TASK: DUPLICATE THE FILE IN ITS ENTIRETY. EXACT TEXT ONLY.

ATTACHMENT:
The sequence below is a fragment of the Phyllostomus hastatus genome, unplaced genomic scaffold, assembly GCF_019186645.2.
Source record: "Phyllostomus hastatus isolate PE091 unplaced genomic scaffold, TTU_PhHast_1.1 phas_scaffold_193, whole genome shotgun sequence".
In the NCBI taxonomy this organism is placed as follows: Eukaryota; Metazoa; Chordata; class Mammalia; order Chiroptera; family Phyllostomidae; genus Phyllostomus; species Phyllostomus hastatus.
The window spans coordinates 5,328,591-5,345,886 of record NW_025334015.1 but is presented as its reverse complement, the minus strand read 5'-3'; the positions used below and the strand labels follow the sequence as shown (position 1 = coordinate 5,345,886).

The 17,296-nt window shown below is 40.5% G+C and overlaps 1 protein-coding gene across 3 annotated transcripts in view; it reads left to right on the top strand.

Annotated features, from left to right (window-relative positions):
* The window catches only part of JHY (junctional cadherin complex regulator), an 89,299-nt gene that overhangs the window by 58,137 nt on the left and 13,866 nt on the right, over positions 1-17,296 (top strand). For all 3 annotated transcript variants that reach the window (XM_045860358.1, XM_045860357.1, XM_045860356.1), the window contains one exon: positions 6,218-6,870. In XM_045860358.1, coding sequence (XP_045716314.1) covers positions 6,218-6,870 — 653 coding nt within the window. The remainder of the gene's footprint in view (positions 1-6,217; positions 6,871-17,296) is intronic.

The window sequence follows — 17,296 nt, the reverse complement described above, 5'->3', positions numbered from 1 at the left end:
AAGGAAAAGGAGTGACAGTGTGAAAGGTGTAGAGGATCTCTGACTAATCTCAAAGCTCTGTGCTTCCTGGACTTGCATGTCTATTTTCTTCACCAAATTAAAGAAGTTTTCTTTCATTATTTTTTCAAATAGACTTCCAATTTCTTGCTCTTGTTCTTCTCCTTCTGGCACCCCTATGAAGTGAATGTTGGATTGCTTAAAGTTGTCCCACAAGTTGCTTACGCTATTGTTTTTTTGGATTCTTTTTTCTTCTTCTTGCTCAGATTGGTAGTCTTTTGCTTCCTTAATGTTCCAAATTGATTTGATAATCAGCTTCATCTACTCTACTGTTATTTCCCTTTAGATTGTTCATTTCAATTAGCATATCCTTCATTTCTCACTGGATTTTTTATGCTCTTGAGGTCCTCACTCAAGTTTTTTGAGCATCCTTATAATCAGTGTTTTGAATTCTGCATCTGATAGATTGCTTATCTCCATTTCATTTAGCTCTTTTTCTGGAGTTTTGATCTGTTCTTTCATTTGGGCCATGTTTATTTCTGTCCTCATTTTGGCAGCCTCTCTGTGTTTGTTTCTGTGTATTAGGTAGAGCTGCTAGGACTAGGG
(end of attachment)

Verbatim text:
The sequence below is a fragment of the Phyllostomus hastatus genome, unplaced genomic scaffold, assembly GCF_019186645.2.
Source record: "Phyllostomus hastatus isolate PE091 unplaced genomic scaffold, TTU_PhHast_1.1 phas_scaffold_193, whole genome shotgun sequence".
In the NCBI taxonomy this organism is placed as follows: Eukaryota; Metazoa; Chordata; class Mammalia; order Chiroptera; family Phyllostomidae; genus Phyllostomus; species Phyllostomus hastatus.
The window spans coordinates 5,328,591-5,345,886 of record NW_025334015.1 but is presented as its reverse complement, the minus strand read 5'-3'; the positions used below and the strand labels follow the sequence as shown (position 1 = coordinate 5,345,886).

The 17,296-nt window shown below is 40.5% G+C and overlaps 1 protein-coding gene across 3 annotated transcripts in view; it reads left to right on the top strand.

Annotated features, from left to right (window-relative positions):
* The window catches only part of JHY (junctional cadherin complex regulator), an 89,299-nt gene that overhangs the window by 58,137 nt on the left and 13,866 nt on the right, over positions 1-17,296 (top strand). For all 3 annotated transcript variants that reach the window (XM_045860358.1, XM_045860357.1, XM_045860356.1), the window contains one exon: positions 6,218-6,870. In XM_045860358.1, coding sequence (XP_045716314.1) covers positions 6,218-6,870 — 653 coding nt within the window. The remainder of the gene's footprint in view (positions 1-6,217; positions 6,871-17,296) is intronic.

The window sequence follows — 17,296 nt, the reverse complement described above, 5'->3', positions numbered from 1 at the left end:
AAGGAAAAGGAGTGACAGTGTGAAAGGTGTAGAGGATCTCTGACTAATCTCAAAGCTCTGTGCTTCCTGGACTTGCATGTCTATTTTCTTCACCAAATTAAAGAAGTTTTCTTTCATTATTTTTTCAAATAGACTTCCAATTTCTTGCTCTTGTTCTTCTCCTTCTGGCACCCCTATGAAGTGAATGTTGGATTGCTTAAAGTTGTCCCACAAGTTGCTTACGCTATTGTTTTTTTGGATTCTTTTTTCTTCTTCTTGCTCAGATTGGTAGTCTTTTGCTTCCTTAATGTTCCAAATTGATTTGATAATCAGCTTCATCTACTCTACTGTTATTTCCCTTTAGATTGTTCATTTCAATTAGCATATCCTTCATTTCTCACTGGATTTTTTATGCTCTTGAGGTCCTCACTCAAGTTTTTTGAGCATCCTTATAATCAGTGTTTTGAATTCTGCATCTGATAGATTGCTTATCTCCATTTCATTTAGCTCTTTTTCTGGAGTTTTGATCTGTTCTTTCATTTGGGCCATGTTTATTTCTGTCCTCATTTTGGCAGCCTCTCTGTGTTTGTTTCTGTGTATTAGGTAGAGCTGCTAGGACTAGGG